Faith, I have come to understand, is a sort of “holy confidence” that has great power - not just power to help you feel good or to see you through tough times - but actual power to bring marvelous things to pass.
Indeed, as we strive to be like Christ - charitable and virtuous - we will find our holy confidence will grow - that is, our faith will become stronger.
It is by faith that the many wondrous powers of the priesthood operate. The faith itself actually fuels the operation - like a supernatural catalyst.
Just over two weeks ago, I was laid off, along with 20% of my company. No - it wasn't a result of the economy, it was the result of some corporate politics that have doomed the company almost from its inception three years ago. Sadly, the company is probably not going to survive. Regardless, I found myself with two weeks to get a new job.
I knew right from the start that everything would work out fine. I had faith that it would work out fine. But it was more than just a hope, or a good feeling, or some kind of placebo to get me through the difficulty. I really knew it would be fine.
I had that “holy confidence” - I was still humble and knew I had to do my part - I worked very hard to get a new job - but I felt assured that if I did all I could, that the Lord would take care of me and my family.
I truly was not worried.
My final day at work came and went - still no new job.
I had a couple of potential job offers on the horizon, and knew that either one would take care of us, but couldn't decide which one was best for me and my family.
The next day, I went to the Mt. Timpanogos Temple and did an endowment session. In the Celestial Room, I felt peace as I pondered on my situation. I still knew everything would work out - that wasn't what I was praying about. I wanted to know which job offer, when it came, I should take. I received an answer to my question. The answer was, “when the time comes, you will know what to do.”
Immediately after I came out, I received a call. It was one of the jobs. They made an offer, and I knew that I should accept it. So I did.
I start the new job this coming Thursday.
So, I only ended up being unemployed for about six hours. Everything worked out, just like I knew it would.
Now, I had to do my part - I worked very hard at applying and interviewing and following up. I never once even considered not paying my tithing. I have always paid my tithing no matter what my situation, and I always will. I continued to do everything I am supposed to do. And I believed, without a hint of doubt, that it would all work out.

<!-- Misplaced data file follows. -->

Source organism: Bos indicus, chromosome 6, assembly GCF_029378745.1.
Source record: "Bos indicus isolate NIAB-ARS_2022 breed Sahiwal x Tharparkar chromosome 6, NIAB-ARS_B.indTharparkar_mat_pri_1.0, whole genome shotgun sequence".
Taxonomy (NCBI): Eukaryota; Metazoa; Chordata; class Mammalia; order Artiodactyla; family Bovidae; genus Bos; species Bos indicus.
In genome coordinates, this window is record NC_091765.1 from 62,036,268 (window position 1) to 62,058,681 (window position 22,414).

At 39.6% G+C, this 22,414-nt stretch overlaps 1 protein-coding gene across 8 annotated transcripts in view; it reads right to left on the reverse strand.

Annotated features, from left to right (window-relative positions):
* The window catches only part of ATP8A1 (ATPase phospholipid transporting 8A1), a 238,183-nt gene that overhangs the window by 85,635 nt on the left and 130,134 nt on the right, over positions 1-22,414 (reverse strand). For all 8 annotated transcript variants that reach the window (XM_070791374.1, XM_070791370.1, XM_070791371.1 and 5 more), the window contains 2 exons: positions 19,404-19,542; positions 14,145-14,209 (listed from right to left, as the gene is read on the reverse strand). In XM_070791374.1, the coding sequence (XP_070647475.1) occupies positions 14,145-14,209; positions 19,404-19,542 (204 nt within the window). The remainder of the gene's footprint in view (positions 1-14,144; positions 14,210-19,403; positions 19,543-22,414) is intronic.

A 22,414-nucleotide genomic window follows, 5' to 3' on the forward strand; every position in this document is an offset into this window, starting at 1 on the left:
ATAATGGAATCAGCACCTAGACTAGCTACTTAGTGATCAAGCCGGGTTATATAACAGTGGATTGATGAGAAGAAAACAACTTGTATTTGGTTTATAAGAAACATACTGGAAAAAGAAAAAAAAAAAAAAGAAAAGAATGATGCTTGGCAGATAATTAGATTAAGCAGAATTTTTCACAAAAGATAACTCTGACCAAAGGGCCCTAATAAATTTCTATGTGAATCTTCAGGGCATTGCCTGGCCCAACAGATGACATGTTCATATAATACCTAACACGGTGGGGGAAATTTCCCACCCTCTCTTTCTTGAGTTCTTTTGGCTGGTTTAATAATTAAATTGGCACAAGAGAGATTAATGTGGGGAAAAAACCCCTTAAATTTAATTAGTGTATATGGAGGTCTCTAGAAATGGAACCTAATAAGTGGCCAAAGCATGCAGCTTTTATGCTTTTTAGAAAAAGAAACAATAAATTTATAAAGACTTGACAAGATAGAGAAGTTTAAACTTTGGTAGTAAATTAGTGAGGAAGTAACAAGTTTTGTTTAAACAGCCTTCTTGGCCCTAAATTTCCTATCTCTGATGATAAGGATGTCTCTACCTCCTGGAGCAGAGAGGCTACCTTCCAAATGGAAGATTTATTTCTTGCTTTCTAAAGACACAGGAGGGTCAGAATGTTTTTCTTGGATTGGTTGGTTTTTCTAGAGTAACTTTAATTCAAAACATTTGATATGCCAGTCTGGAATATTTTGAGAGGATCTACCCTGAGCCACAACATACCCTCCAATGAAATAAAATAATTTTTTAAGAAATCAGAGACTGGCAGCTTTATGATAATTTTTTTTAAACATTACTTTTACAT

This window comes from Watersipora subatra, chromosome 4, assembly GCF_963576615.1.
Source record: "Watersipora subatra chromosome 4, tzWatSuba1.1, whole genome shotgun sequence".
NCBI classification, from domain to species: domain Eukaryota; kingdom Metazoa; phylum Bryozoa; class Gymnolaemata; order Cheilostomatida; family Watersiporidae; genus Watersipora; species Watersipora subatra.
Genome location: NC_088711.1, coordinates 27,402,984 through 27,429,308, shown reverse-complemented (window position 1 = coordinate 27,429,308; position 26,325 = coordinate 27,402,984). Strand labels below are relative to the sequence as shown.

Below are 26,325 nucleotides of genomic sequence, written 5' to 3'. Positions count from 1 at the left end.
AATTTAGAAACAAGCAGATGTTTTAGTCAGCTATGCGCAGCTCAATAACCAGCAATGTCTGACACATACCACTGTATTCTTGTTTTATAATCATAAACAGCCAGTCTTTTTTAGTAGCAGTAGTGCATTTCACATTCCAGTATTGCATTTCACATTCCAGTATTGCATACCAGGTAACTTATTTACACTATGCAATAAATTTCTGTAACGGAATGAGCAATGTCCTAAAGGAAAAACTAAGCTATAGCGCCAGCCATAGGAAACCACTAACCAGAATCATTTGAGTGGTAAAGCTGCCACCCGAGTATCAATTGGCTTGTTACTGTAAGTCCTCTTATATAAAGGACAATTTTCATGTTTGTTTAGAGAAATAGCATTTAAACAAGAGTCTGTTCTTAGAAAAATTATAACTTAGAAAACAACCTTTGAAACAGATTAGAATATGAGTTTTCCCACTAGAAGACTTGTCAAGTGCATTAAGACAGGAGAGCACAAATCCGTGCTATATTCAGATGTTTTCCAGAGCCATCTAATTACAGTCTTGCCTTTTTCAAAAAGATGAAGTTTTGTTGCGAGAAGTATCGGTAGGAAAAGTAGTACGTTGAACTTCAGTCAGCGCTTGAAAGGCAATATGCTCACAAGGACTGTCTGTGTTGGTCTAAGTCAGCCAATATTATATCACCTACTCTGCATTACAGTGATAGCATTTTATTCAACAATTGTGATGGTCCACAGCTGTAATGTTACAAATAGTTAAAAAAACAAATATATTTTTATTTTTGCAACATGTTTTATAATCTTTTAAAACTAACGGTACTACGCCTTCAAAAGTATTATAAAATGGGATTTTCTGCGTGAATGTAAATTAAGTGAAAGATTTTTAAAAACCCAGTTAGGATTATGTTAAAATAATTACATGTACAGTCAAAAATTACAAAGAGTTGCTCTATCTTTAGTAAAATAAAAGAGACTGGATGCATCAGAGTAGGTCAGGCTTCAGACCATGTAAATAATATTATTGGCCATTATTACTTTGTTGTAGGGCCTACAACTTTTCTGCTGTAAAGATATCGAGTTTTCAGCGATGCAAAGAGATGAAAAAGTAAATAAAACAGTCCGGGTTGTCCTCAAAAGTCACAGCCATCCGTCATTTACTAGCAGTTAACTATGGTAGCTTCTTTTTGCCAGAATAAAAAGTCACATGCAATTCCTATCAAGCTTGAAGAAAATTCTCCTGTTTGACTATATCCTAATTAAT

I had no illusions - I understood that “everything working out” could mean a period of hardship, and any number of unexpected potholes in the road before a solution would arrive, but I knew that in the end it would be okay - even if we were to be tested for a while first.
Thankfully, the test was very short.
In the midst of this experience, I took the opportunity to take a step back and observe myself and my faith. And what I found was that when you truly believe, nothing wavering, you can feel it. You know it. It is true faith in action. And it brings real peace.
And, I believe, it makes good things happen.
I have always loved that scripture - now I have experienced it.“Trust in the Lord with all thine heart; and lean not unto thine
own understanding. In all thy ways acknowledge
him, and he shall direct thy paths.”
Nephi's brother Jacob stated, “Look unto God with firmness of mind, and pray unto him with exceeding faith.”
And in a revelation given to the Prophet Joseph Smith, the Lord said, “Look unto me in every thought; doubt not, fear not.”
I bear testimony that something “clicks” when you truly believe - when you “doubt not” - when you have “nothing wavering.” You can feel it - it feels different than just hoping for the best. It is a confidence that the Lord will keep His promises. It brings peace, and it actually stimulates the very outcome that you desire.
President Monson's message in the March 2009 Ensign links the faith of which I speak to the essential element of prayer. I recommend it. Likewise, I highly recommend Elder Bednar's talk from the April 2008 General Conference, wherein he also connects faith and prayer in a powerful way.
Finally, with regard to that “holy confidence” of which I speak, I quote Paul, who said:
“Cast not away therefore your confidence, which hath great recompence of reward. For ye have need of patience, that, after ye have done the will of God,
ye might receive the promise.”
And I am grateful.
P.S. A big THANK YOU to all who were praying for me and my family. I know that made a big difference!